The intermodal landscape is evolving. With more available routings, providers, and service offerings, the environment is becoming more complex and dynamic. Additionally, impending truckload regulations and highway infrastructure concerns can give intermodal service an attractive edge in the marketplace. For many reasons, shipping freight via rail is becoming a common solution for shippers to manage costs and capacity.
By some industry estimates last year, intermodal capacity jumped up 20%. To manage the increased demand for intermodal service, railroads and asset owners have bulked up their container fleets, and traditional truckload carriers are adding TOFC (trailer on flat car) solutions to their suite of service offerings. This is good news because a larger rail network and additional capacity will allow the railroads and intermodal marketing companies (IMCs) to convert freight that was previously moving via other methods. And converting to intermodal is creating record intermodal volumes. How can shippers position themselves to ensure they have the best access to intermodal capacity and services?
- Determine where intermodal service fits in your supply chain. If you ship high-volume, consistent lanes, it’s important to work with a provider with consistent capacity. Ask your provider for asset tracking reports and information on monitoring surplus and deficit markets. In addition, ask about the provider’s contingency plans if capacity tightens. For example, can the IMC provider reposition equipment from other markets? Does the IMC have truckload service options in case intermodal capacity tightens or service declines?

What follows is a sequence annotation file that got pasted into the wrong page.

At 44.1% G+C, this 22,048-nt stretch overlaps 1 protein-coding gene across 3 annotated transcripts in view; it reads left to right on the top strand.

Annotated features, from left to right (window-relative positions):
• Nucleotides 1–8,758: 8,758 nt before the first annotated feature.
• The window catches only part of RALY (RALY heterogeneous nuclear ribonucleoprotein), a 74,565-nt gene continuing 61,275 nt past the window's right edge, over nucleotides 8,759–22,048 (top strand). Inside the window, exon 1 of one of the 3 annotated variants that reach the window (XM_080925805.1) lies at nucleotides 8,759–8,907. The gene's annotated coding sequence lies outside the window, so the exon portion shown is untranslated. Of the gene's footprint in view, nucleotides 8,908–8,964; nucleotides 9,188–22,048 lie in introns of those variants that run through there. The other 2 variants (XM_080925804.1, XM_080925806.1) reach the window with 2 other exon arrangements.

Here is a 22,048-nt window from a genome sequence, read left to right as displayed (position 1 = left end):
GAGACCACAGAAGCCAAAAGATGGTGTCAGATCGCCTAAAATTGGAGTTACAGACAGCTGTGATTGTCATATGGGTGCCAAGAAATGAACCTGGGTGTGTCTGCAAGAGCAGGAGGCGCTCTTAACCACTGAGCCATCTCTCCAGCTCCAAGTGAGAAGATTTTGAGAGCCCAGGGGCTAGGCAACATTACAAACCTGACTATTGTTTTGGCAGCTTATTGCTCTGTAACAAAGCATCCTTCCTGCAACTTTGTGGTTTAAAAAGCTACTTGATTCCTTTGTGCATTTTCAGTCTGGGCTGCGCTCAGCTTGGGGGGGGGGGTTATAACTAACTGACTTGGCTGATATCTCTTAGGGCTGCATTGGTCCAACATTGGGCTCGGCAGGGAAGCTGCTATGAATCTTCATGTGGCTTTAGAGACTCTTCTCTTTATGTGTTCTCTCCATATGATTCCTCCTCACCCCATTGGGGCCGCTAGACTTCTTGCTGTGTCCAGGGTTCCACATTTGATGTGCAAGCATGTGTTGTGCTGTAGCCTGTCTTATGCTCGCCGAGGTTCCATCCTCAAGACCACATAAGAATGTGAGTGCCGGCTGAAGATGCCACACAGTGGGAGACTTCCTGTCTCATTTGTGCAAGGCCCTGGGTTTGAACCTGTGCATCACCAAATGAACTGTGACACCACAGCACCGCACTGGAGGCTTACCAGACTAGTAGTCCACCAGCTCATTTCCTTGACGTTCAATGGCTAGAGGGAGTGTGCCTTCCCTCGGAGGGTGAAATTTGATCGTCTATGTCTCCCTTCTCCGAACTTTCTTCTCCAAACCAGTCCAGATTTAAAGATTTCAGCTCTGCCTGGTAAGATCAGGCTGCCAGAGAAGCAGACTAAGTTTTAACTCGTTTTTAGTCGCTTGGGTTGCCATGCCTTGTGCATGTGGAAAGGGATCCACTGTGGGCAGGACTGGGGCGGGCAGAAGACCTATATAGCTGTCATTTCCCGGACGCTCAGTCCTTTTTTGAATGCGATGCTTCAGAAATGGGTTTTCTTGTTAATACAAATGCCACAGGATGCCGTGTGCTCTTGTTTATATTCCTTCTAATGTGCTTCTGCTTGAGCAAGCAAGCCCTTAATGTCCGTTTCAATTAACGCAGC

- If you decide to switch more freight to intermodal, make sure you work with companies that can provide an integrated transportation solution. Visibility is a critical component. Without a big picture of all options, you could miss opportunities. As markets change, the value of intermodal can change. Working with flexible companies that can shift seamlessly between services will allow you to take advantage of any type of market.
- Look for a provider with a comprehensive intermodal solution. Can your service provider access all of the Class 1 railroads (UP, BNSF, CSX, NS)? If trains are disrupted due to weather, for instance, can your service provider shift to the other railroad to keep your supply chain moving? Or do you scramble to source other capacity? Your best bet will be a provider that can seamlessly move between one railroad and the other, or from one service to the other, to make sure you don’t experience a disruption.
- When searching for container capacity, ask about surge allowance. If you’re getting committed capacity, it is important to note any surge penalties. Working with providers that have flexible capacity solutions will help you avoid high surge charges during times when you rely on the capacity the most—when sales are up and volumes are increasing.
In the end, it is important to make educated decisions when searching for intermodal capacity. Intermodal capacity is increasing, but so too is demand. Considering these things as part of your intermodal sourcing strategy will help ensure that you have the best access to intermodal.